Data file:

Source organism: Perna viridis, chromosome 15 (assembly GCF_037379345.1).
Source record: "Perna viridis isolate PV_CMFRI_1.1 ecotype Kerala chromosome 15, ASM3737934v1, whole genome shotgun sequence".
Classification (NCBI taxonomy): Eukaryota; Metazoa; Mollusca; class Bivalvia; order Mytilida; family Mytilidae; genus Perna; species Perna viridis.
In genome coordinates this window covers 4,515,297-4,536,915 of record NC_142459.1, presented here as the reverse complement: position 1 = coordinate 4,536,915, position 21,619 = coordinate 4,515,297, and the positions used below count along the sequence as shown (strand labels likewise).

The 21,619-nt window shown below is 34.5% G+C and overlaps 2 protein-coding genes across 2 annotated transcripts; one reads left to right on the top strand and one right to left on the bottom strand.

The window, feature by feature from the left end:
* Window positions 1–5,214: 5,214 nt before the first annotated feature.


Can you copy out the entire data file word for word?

Source organism: Perna viridis, chromosome 15 (assembly GCF_037379345.1).
Source record: "Perna viridis isolate PV_CMFRI_1.1 ecotype Kerala chromosome 15, ASM3737934v1, whole genome shotgun sequence".
Classification (NCBI taxonomy): Eukaryota; Metazoa; Mollusca; class Bivalvia; order Mytilida; family Mytilidae; genus Perna; species Perna viridis.
In genome coordinates this window covers 4,515,297-4,536,915 of record NC_142459.1, presented here as the reverse complement: position 1 = coordinate 4,536,915, position 21,619 = coordinate 4,515,297, and the positions used below count along the sequence as shown (strand labels likewise).

The 21,619-nt window shown below is 34.5% G+C and overlaps 2 protein-coding genes across 2 annotated transcripts; one reads left to right on the top strand and one right to left on the bottom strand.

The window, feature by feature from the left end:
* Window positions 1–5,214: 5,214 nt before the first annotated feature.